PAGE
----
China, angry at plans for Tibet's spiritual leader the Dalai Lama to visit Europe - including a promised meeting with French President Nicolas Sarkozy - has called off a summit with the European Union next Monday.
China has scrapped a summit with the European Union scheduled for next week in protest at EU leaders' plans to meet the Tibetan Dalai Lama during a visit to Europe, a statement said Wednesday.
The spectacular diplomatic snub appeared to target French President Nicolas Sarkozy, whose country holds the EU's rotating presidency until the end of the year, who is due to meet the Dalai Lama in 10 days.
"The Chinese authorities have informed the European Union of their decision to request the postponement of the 11th European Union-China summit, scheduled to take place on December 1," the EU statement said.
"They said their decision was due to the fact that the Dalai Lama will at the same time undertake a new visit in several countries of the Union and will meet on this occasion heads of state and government."
On November 14, China hit out at Sarkozy's planned meeting with the Tibetan spiritual leader in Poland on December 6, warning that it could hurt relations between the two countries.
The 73-year-old Buddhist leader is also due to visit the Czech Republic and Belgium, where he is scheduled to address the European Parliament in Brussels on December 4.
The statement said the EU "takes note and regrets this decision by China."
The bloc said it planned to continue to "promote the strategic partnership it has with China, particularly at a time when the world economic and financial situation calls for close cooperation between Europe and China."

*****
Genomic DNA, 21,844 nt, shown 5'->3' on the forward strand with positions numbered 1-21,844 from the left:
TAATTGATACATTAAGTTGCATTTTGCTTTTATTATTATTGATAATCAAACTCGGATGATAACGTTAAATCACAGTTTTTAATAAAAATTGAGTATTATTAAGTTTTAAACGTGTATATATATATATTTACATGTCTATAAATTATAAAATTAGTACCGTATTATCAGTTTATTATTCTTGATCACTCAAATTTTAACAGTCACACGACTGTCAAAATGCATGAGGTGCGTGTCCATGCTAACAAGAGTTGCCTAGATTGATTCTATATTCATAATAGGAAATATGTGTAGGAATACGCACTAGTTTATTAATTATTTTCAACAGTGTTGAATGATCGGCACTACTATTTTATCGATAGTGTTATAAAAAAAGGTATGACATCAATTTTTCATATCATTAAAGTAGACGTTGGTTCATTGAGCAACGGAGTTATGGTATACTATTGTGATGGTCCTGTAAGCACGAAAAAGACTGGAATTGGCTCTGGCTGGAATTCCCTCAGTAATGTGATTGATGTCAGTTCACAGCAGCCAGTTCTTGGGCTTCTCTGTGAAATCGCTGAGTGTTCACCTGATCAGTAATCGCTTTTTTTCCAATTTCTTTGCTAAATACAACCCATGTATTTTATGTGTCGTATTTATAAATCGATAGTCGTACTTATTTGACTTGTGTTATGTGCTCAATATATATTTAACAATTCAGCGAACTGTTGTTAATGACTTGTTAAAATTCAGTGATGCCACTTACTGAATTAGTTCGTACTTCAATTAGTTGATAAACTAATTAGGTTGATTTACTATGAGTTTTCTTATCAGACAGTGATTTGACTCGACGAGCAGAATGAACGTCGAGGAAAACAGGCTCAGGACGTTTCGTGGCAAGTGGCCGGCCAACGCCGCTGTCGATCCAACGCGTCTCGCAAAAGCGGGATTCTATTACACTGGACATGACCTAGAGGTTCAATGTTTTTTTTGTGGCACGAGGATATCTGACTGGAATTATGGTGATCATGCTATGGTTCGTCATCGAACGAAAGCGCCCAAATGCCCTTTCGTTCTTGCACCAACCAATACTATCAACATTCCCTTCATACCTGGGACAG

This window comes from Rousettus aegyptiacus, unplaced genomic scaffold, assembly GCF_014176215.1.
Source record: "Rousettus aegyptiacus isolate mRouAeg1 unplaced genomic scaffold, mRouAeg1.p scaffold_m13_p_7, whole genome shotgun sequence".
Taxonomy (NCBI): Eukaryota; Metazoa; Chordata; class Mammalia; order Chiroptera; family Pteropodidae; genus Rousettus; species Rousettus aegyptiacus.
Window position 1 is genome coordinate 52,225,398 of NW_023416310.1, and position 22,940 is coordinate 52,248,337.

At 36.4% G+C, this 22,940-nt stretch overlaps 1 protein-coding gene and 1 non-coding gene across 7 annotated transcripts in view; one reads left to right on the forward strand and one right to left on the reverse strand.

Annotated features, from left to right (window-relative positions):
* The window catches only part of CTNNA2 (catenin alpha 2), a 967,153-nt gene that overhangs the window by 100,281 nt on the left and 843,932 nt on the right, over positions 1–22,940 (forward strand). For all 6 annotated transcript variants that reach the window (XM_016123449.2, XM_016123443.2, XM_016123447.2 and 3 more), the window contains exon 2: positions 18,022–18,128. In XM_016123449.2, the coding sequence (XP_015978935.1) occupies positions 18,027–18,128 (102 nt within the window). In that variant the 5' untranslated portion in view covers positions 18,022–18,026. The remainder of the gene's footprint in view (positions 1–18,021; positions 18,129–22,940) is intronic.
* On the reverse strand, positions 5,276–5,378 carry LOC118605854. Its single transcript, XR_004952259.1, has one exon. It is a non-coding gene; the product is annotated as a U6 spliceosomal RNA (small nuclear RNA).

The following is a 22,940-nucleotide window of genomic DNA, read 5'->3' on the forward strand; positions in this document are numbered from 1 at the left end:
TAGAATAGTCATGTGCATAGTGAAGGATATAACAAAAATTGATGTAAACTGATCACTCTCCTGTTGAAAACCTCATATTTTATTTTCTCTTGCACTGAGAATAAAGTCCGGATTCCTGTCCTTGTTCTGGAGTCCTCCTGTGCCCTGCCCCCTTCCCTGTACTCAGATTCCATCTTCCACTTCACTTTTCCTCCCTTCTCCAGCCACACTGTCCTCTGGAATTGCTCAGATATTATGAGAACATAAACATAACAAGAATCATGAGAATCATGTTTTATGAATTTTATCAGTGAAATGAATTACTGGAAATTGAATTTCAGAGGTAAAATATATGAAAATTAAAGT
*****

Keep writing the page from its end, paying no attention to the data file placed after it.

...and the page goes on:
The Dalai Lama and Sarkozy are to attend ceremonies in Poland to mark the 25th anniversary of the awarding of the Nobel Peace prize to Lech Walesa, the anti-communist union activist who became Polish president.
The Buddhist leader was also awarded the prestigious prize in 1989.
No new date has been set for the summit, which was to be held in the eastern French city of Lyon. The meetings usually take place annually and alternate between a venue in China and Europe.
A French government spokesman said in reaction to Beijing's snub that Sarkozy "is free to plan his own agenda".
A spokeswoman for the French EU presidency said: "The ball is in China's court. It took the responsibility of postponing this summit. The door remains open, as far as we are concerned."
China and France went through a rough patch earlier this year when Sarkozy said his attendance at the Beijing Olympic opening ceremony was conditional on progress in talks between Beijing and Dalai Lama envoys on the future of Tibet.
He did attend the ceremony, but later declined to meet the Dalai Lama after Beijing warned that such direct contact would have serious consequences for bilateral relations.
Protesters also disrupted the passage of the Olympic flame in several cities -- including Paris -- following unrest in Tibet, which further damaged relations between China and France, although these have since improved.
"The Chinese are crazy. This decision is further proof that the whole EU strategy of going down on its knees before them ahead of the Olympic Games has spectacularly failed," said Greens European Parliament lawmaker Daniel Cohn-Bendit.
The Dalai Lama has sought "meaningful autonomy" for Tibet since he fled his homeland following a failed uprising in 1959 against Chinese rule, nine years after Chinese troops invaded the region.
China claims he actually seeks full independence.
Francois Godement, an expert at the European Council on Foreign Relations, said that the "spectacular" move showed that Beijing "treats the Europeans like China's neighbours" by "putting pressure on them".
And on the European side, he said, "there is total disunity over Tibet, and the Chinese are perfectly aware of this."
Date created : 2008-11-26